Relax, McDonald's Touchscreen Menus Aren't Covered in Poop

By Alex Berezow, PhD — May 14, 2019
A story that's gone viral (again) claims that McDonald's touchscreen menus are fecally tainted. Is it true? No. The global headlines saying otherwise are total lies. So, on what basis are these folks making that ridiculous claim?
Credit: Tdorante10/Wikipedia

A story that has gone viral (again) claims that McDonald's touchscreen menus are covered in poop. Is it true?

No. There is no brown, smelly fecal matter covering McDonald's touchscreens. The global headlines saying otherwise are total lies. So, on what basis are they making that ridiculous claim?

In November 2018, a British tabloid called Metro published a "study" (I'm using that term loosely) by a microbiologist in London who sampled McDonald's touchscreens to determine what sort of microbes were present. To the surprise of nobody except click-hungry media outlets, the microbiologist found lots of bacteria, some nastier than others.

Before delving into the details of what he found, let's first address three major issues with this "study."

Numerous Problems with the McDonald's Poo Study

First, it's not a study. It wasn't published in a peer-reviewed journal. It is literally nothing more than a guy walking around swabbing McDonald's touchscreens for a newspaper article. There isn't even a methods section for anyone to analyze.

Second, there is no comparison group. A proper study would compare the bacteria found on McDonald's touchscreens to those found on other things, like door handles or touchscreens at other restaurants. (What do you bet that the touchscreens used to purchase London subway tickets are also gross?) This study did not do that, which makes it look as if the sole motivation was to make McDonald's look bad.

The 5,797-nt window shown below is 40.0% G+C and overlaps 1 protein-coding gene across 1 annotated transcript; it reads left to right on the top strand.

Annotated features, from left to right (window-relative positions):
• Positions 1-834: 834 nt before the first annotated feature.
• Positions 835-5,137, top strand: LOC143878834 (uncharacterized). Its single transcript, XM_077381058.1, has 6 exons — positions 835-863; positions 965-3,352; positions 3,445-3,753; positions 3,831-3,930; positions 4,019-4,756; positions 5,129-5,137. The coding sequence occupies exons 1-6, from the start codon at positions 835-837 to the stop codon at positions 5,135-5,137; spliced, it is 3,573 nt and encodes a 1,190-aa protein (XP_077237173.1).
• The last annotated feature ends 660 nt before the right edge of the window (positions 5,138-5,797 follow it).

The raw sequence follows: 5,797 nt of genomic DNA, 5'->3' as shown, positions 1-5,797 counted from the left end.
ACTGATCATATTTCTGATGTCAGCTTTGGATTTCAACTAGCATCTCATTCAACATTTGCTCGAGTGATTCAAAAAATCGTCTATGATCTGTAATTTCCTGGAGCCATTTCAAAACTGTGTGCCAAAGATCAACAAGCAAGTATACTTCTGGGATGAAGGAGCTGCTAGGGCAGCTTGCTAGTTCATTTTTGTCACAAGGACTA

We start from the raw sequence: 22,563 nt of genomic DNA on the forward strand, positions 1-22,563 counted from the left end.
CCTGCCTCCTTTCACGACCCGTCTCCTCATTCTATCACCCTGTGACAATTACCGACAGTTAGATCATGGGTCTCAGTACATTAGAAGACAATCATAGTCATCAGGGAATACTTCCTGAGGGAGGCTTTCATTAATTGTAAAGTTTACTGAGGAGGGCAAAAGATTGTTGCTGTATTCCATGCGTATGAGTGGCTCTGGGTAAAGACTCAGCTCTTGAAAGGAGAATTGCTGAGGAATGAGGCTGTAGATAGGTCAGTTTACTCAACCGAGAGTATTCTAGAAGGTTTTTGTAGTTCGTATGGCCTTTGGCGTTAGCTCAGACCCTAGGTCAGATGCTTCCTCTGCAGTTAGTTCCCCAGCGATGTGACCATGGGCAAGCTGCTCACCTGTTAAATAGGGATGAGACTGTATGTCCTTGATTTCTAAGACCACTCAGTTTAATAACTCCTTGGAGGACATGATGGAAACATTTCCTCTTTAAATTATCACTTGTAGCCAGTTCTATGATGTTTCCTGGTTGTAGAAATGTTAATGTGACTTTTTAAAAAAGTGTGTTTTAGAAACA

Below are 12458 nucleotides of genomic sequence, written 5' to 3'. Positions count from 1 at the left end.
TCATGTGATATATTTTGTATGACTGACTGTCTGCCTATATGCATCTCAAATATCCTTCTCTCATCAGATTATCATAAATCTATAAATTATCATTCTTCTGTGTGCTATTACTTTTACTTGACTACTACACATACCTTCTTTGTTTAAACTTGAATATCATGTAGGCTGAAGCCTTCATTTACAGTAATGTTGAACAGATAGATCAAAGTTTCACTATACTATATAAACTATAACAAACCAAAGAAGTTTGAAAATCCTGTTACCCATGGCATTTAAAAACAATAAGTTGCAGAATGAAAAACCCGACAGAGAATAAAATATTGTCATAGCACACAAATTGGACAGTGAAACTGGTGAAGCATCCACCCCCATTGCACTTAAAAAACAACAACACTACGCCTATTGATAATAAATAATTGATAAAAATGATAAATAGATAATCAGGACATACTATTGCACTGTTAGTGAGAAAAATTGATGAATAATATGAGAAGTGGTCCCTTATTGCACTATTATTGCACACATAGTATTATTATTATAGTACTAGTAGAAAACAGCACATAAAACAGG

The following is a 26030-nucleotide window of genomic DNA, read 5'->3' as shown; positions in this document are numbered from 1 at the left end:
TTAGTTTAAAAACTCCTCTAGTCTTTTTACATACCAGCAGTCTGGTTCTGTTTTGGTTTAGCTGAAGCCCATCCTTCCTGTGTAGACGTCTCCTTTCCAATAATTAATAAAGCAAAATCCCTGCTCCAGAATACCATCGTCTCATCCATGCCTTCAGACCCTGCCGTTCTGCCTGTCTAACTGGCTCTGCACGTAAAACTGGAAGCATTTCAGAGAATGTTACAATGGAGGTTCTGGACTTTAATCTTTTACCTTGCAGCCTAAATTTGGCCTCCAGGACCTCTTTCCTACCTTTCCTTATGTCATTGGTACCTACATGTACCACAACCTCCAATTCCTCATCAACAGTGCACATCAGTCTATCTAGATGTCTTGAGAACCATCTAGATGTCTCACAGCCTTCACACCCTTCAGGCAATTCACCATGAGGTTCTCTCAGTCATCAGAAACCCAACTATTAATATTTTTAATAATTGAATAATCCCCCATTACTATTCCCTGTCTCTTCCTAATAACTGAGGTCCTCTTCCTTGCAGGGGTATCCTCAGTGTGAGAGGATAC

Third, just because potentially scary bacteria can be found somewhere does not mean they pose a real threat to our health. Because we have a digestive system (complete with acid and enzymes) and an immune system, it is nearly impossible for one or two bacteria to cause disease. Instead, a person usually needs to ingest hundreds, thousands, or even millions of bacteria to become sick (with a foodborne illness, anyway). Unfortunately, the researcher didn't bother to report how much bacteria he found.

Bearing all that in mind, let's examine the findings.

Nothing to See Here

The microbiologist detected bacteria found in human feces (collectively known as coliforms) on McDonald's touchscreens. If that upsets you, then you should throw away your smartphone, because there's a chance that it too is covered in coliforms. And guess what? Your toothbrush might be covered in them as well.

The article also reported the presence of Staphylococcus. This is a potentially concerning bug, especially if it's antibiotic resistant (like MRSA), but keep in mind that the bacterium is normally carried by about 33% of healthy people, often in their noses. Thus, Staphylococcus is going to be found just about anywhere humans are found.

Similarly, Listeria is a scary microbe, given its association with lethal foodborne outbreaks. But it's also ubiquitous in the environment, even surviving in the soil. The number of Listeria bacteria a person needs to consume to become infected (known as the infectious dose) is not precisely known, but it's thought that most people can eat a few without getting sick.

Once again, the media has run wild with a "nothing-to-see-here" type of story. If you're a healthy, immunocompetent person, then there's nothing to worry about. Just wash your hands before you eat.

Alex Berezow, PhD

Former Vice President of Scientific Communications

Dr. Alex Berezow is a PhD microbiologist, science writer, and public speaker who specializes in the debunking of junk science for the American Council on Science and Health. He is also a member of the USA Today Board of Contributors and a featured speaker for The Insight Bureau. Formerly, he was the founding editor of RealClearScience.

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